We are being transformed. Being changed by this glory of God, this radiance, this I-can’t-help-but-project-the-message-of-grace kind of living. My face just shows it, my life just leaks it out - Loved, loving. Even in all our unglorious mess, the glory of God shines forth.
But not if we hide. Not if we cover our true selves and our inspiring, vulnerable, places where God has met us, because we’re sure it would make others uncomfortable to be around such things. Not if we drape over our own struggling humanity, our failures and doubts, or hang a curtain between ourselves and others whom we don’t understand, because we’ve decided God’s glory can’t possibly be present there.
I’m not an easy person to love. And frankly, neither are most of you. And if it were our own glory we were working at revealing, we’d be in trouble.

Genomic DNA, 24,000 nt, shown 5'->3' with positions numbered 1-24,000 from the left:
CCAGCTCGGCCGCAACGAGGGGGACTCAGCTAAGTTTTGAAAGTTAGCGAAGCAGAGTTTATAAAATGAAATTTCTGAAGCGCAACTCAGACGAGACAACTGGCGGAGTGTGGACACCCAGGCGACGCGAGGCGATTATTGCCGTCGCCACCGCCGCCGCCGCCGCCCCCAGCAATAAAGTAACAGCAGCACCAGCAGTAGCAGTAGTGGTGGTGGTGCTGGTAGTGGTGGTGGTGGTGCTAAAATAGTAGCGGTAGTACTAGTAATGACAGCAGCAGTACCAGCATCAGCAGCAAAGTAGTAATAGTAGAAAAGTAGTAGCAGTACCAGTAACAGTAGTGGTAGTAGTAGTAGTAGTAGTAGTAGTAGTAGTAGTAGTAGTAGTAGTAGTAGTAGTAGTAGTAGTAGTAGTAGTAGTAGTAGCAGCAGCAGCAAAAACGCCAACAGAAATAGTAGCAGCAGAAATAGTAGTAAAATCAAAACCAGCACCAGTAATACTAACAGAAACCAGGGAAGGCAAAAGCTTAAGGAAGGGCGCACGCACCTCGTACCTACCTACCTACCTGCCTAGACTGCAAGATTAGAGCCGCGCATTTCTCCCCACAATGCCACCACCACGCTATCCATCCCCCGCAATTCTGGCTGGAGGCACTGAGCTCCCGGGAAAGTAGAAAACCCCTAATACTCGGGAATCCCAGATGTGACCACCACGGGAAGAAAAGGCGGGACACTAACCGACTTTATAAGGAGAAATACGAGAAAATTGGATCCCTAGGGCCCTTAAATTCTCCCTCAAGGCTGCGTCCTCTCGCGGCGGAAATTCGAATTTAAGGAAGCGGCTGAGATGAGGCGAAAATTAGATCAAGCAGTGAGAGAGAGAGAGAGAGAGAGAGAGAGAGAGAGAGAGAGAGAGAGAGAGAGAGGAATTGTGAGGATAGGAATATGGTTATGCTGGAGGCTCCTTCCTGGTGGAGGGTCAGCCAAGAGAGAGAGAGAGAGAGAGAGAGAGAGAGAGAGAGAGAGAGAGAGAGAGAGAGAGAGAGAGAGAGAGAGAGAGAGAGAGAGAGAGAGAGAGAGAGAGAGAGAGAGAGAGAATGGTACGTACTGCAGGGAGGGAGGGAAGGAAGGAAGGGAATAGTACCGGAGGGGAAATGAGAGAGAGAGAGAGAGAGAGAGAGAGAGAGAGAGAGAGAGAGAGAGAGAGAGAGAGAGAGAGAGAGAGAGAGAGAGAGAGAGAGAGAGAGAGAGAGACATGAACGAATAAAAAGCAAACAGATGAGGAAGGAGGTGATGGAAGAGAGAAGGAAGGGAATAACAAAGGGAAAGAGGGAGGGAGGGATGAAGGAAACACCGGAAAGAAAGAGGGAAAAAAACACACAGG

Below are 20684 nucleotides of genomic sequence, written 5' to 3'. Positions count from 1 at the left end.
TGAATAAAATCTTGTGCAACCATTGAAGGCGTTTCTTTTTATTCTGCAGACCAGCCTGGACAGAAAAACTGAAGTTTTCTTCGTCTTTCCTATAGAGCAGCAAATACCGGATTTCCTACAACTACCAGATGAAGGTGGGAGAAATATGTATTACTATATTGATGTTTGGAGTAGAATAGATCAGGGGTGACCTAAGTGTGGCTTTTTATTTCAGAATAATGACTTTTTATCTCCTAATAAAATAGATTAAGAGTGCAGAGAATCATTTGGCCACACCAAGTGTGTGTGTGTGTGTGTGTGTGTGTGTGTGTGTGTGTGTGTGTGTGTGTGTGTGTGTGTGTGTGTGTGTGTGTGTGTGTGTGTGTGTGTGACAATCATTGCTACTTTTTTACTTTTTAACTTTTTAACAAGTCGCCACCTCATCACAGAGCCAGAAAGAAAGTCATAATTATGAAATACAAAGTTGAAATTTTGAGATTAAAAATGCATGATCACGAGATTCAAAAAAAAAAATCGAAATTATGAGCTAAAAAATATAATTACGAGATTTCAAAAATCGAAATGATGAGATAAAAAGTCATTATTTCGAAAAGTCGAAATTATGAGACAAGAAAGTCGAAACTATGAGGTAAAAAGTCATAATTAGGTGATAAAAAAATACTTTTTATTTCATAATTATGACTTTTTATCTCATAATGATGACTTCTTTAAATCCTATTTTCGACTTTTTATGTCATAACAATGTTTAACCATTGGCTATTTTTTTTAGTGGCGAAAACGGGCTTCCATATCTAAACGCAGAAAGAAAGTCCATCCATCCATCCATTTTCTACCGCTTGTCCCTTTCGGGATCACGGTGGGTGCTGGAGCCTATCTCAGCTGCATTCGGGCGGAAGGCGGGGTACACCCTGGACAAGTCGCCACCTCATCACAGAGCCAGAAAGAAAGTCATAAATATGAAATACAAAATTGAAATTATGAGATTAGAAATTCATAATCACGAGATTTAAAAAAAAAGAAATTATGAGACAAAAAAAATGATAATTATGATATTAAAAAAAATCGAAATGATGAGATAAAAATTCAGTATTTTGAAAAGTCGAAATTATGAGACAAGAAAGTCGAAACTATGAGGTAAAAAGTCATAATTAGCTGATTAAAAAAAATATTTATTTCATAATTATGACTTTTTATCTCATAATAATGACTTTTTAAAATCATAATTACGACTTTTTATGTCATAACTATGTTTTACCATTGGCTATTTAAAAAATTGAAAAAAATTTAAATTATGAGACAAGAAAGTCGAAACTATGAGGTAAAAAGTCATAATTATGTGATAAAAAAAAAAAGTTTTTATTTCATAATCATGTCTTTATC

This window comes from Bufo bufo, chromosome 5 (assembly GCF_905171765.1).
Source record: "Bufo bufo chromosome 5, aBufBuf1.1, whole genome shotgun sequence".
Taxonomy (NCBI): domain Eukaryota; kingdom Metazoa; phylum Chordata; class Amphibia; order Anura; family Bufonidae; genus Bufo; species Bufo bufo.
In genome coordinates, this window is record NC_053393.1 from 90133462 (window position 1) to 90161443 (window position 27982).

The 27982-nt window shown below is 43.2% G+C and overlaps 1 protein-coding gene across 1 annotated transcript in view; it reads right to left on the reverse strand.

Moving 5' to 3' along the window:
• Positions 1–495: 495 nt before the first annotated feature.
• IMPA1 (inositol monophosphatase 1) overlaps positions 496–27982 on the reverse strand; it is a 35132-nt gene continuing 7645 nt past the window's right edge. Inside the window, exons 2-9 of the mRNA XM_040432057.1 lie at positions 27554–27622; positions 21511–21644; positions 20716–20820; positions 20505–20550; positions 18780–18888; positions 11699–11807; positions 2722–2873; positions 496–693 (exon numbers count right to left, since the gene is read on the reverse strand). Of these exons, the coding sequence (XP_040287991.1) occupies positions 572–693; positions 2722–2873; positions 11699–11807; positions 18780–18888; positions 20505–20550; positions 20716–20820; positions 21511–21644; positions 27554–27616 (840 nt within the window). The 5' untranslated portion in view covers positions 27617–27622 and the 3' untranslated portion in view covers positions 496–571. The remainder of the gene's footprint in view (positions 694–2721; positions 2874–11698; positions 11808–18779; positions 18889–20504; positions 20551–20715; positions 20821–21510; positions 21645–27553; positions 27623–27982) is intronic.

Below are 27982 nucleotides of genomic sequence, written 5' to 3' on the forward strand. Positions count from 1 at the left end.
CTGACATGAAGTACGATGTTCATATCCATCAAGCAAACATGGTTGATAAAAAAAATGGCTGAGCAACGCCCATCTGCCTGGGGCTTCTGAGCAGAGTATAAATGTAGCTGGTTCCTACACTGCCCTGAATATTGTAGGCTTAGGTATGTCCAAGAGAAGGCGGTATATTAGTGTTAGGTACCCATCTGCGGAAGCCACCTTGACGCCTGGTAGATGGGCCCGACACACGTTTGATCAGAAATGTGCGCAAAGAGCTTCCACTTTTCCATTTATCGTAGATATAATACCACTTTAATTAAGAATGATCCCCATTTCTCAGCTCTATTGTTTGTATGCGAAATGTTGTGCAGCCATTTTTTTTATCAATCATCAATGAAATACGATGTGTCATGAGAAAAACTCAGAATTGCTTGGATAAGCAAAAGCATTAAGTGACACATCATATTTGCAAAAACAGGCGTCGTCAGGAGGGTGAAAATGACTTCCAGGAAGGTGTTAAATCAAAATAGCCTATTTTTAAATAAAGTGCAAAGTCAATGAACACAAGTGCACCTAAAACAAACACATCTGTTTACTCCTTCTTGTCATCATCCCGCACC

But it’s not about what we’ve earned or done or how shiny we try to make our lives, this is God’s glory, shining off our faces, right into the faces of others. Shining from our lives right into the lives of others. And it’s inconvenient and makes us uncomfortable sometimes. And we’d like to hide so as not to offend.
But instead, since we have such hope, let’s act with great boldness, Paul says. Since it is by God’s mercy that we are engaged in this ministry, that we are called to love and reach out and draw near, we have hope, and we do not lose heart.
Let’s live bravely. Let’s not cover up that we are people being transformed by the Spirit of God, part of God’s glorious love.